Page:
NOT THE BEST MOVE – 

Feb. 8, 2021 – Socially, the “stress of the pandemic has, in some ways, particularly targeted women,” said Dr. Jessica Mellinger, a hepatologist at the University of Michigan. Lower wages, lower job stability and the burdens of parenting tend to fall more heavily on women’s shoulders, she said.

“If you have all of these additional stressors, with all of your forms of support gone — and all you have left is the bottle — that’s what you’ll resort to,” Mellinger said. “But a woman who drinks like a man gets sicker faster.”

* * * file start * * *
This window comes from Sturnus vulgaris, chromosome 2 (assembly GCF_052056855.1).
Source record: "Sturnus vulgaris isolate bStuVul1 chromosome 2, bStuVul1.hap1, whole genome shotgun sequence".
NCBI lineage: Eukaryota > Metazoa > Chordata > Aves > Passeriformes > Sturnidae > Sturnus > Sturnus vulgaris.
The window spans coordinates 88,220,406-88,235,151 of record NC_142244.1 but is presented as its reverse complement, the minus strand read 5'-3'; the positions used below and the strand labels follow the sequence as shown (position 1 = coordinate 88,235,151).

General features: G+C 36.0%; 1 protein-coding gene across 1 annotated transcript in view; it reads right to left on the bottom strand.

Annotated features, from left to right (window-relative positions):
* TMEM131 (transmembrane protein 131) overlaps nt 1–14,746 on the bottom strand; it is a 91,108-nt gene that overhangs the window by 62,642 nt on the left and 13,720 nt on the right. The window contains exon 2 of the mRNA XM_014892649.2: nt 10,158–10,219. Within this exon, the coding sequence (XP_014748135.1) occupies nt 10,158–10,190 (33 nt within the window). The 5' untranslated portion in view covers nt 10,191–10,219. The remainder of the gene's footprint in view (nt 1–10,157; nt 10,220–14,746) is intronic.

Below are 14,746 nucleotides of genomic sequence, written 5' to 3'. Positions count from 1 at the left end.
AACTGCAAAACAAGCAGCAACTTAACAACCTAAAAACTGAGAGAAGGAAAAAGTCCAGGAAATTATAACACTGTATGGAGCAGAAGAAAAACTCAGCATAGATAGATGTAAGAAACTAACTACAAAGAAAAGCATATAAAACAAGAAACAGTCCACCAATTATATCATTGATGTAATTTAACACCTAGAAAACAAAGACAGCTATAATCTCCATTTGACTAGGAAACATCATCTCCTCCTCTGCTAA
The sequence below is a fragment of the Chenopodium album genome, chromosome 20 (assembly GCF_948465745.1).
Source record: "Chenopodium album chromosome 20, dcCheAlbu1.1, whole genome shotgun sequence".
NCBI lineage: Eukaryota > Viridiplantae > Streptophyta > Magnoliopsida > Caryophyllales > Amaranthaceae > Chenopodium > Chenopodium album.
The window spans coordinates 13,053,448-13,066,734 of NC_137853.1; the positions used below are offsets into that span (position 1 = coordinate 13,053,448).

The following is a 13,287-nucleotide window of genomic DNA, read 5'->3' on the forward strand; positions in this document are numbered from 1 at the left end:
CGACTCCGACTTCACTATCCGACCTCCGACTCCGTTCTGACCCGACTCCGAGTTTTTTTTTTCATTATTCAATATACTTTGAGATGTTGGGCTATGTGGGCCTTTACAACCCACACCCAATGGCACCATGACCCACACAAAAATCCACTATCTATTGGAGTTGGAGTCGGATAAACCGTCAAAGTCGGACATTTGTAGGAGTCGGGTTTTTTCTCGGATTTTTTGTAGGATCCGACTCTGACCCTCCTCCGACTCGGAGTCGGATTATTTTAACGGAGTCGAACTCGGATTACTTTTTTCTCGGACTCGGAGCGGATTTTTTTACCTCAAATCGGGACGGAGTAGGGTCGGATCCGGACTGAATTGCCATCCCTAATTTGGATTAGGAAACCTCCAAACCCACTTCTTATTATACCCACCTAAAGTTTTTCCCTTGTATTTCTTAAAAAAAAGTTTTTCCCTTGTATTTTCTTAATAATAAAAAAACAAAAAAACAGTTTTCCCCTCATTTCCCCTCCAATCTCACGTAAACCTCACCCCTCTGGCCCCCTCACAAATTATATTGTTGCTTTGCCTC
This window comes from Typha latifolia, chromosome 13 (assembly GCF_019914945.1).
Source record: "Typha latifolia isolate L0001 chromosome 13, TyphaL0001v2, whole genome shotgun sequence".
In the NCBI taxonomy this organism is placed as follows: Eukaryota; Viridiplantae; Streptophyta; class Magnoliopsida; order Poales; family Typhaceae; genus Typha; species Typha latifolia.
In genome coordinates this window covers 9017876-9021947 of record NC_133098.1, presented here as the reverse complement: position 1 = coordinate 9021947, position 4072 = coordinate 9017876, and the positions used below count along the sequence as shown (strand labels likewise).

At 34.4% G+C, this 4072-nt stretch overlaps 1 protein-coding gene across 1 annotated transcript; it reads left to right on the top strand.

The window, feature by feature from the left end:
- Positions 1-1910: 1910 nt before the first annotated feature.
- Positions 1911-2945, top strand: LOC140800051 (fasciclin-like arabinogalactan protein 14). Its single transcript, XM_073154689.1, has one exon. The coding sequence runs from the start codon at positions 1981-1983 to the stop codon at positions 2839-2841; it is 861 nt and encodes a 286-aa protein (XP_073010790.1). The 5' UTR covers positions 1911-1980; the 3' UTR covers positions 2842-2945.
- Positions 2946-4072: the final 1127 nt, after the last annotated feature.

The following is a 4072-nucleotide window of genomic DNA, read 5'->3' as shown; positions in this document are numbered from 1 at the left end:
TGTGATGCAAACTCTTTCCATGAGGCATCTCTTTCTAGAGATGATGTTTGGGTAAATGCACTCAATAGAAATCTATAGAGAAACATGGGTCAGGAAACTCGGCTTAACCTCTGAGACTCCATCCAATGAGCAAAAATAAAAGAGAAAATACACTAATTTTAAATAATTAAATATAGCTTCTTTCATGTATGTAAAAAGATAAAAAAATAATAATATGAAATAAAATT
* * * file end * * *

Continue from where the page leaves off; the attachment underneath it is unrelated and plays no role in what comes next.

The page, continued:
Nationwide, more adults are turning to the bottle during the pandemic: One study found rates of alcohol consumption in the spring of 2020 were up 14% compared with the same period in 2019; another found drinkers consumed nearly 30% morethan in pre-pandemic months. Unemployment, isolation, lack of daily structure and boredom all have increased the risk of heightened alcohol use.

“The pandemic has brought out our uneasy relationship with alcohol,” said Dr. Timothy Fong, an addiction psychiatrist at UCLA. “We’ve welcomed it into our homes as our crutch and our best friend.”

These relapses, and the hospitalizations they cause, can be life-threatening. More than 1 in 20 patients with alcohol-related liver failure die before leaving the hospital, and alcohol-related liver disease is the leading cause for transplantation.

more@LATimes

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